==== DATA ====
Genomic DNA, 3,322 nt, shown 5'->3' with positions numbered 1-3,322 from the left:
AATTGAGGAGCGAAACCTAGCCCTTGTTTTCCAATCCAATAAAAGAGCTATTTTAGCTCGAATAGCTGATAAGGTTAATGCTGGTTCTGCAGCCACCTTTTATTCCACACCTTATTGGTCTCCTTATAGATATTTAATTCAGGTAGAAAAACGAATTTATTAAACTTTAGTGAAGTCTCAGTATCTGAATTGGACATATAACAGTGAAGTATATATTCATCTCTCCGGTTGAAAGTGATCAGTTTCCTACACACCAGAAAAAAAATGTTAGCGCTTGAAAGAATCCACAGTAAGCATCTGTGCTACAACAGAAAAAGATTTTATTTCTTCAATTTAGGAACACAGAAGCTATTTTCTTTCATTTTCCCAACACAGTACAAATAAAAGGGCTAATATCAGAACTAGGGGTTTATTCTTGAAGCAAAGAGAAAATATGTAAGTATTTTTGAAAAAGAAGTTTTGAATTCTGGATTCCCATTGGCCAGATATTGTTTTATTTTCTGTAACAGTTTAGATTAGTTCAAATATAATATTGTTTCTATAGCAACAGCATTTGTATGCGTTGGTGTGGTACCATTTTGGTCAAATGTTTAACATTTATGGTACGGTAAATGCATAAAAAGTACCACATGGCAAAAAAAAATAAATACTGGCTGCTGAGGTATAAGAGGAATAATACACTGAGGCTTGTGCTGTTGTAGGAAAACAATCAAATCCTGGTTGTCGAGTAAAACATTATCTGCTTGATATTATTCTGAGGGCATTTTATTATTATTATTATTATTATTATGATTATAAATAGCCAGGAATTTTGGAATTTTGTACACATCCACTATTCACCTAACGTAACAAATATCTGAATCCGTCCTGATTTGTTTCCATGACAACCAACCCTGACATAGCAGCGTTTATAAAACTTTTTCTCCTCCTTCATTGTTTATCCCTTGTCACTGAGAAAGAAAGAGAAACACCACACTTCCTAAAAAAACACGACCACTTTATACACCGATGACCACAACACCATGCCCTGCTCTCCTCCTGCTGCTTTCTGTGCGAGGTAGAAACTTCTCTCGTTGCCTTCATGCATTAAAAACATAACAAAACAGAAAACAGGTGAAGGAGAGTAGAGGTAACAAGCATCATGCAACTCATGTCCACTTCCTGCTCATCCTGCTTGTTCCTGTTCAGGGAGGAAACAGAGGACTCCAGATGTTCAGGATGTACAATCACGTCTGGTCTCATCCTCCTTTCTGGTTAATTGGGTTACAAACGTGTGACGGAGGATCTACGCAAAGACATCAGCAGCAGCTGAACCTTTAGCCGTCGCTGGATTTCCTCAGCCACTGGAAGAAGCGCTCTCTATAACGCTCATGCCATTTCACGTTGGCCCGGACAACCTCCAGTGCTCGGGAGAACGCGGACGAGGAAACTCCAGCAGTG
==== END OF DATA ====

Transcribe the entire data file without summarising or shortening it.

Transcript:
Genomic DNA, 3,322 nt, shown 5'->3' with positions numbered 1-3,322 from the left:
AATTGAGGAGCGAAACCTAGCCCTTGTTTTCCAATCCAATAAAAGAGCTATTTTAGCTCGAATAGCTGATAAGGTTAATGCTGGTTCTGCAGCCACCTTTTATTCCACACCTTATTGGTCTCCTTATAGATATTTAATTCAGGTAGAAAAACGAATTTATTAAACTTTAGTGAAGTCTCAGTATCTGAATTGGACATATAACAGTGAAGTATATATTCATCTCTCCGGTTGAAAGTGATCAGTTTCCTACACACCAGAAAAAAAATGTTAGCGCTTGAAAGAATCCACAGTAAGCATCTGTGCTACAACAGAAAAAGATTTTATTTCTTCAATTTAGGAACACAGAAGCTATTTTCTTTCATTTTCCCAACACAGTACAAATAAAAGGGCTAATATCAGAACTAGGGGTTTATTCTTGAAGCAAAGAGAAAATATGTAAGTATTTTTGAAAAAGAAGTTTTGAATTCTGGATTCCCATTGGCCAGATATTGTTTTATTTTCTGTAACAGTTTAGATTAGTTCAAATATAATATTGTTTCTATAGCAACAGCATTTGTATGCGTTGGTGTGGTACCATTTTGGTCAAATGTTTAACATTTATGGTACGGTAAATGCATAAAAAGTACCACATGGCAAAAAAAAATAAATACTGGCTGCTGAGGTATAAGAGGAATAATACACTGAGGCTTGTGCTGTTGTAGGAAAACAATCAAATCCTGGTTGTCGAGTAAAACATTATCTGCTTGATATTATTCTGAGGGCATTTTATTATTATTATTATTATTATTATGATTATAAATAGCCAGGAATTTTGGAATTTTGTACACATCCACTATTCACCTAACGTAACAAATATCTGAATCCGTCCTGATTTGTTTCCATGACAACCAACCCTGACATAGCAGCGTTTATAAAACTTTTTCTCCTCCTTCATTGTTTATCCCTTGTCACTGAGAAAGAAAGAGAAACACCACACTTCCTAAAAAAACACGACCACTTTATACACCGATGACCACAACACCATGCCCTGCTCTCCTCCTGCTGCTTTCTGTGCGAGGTAGAAACTTCTCTCGTTGCCTTCATGCATTAAAAACATAACAAAACAGAAAACAGGTGAAGGAGAGTAGAGGTAACAAGCATCATGCAACTCATGTCCACTTCCTGCTCATCCTGCTTGTTCCTGTTCAGGGAGGAAACAGAGGACTCCAGATGTTCAGGATGTACAATCACGTCTGGTCTCATCCTCCTTTCTGGTTAATTGGGTTACAAACGTGTGACGGAGGATCTACGCAAAGACATCAGCAGCAGCTGAACCTTTAGCCGTCGCTGGATTTCCTCAGCCACTGGAAGAAGCGCTCTCTATAACGCTCATGCCATTTCACGTTGGCCCGGACAACCTCCAGTGCTCGGGAGAACGCGGACGAGGAAACTCCAGCAGTG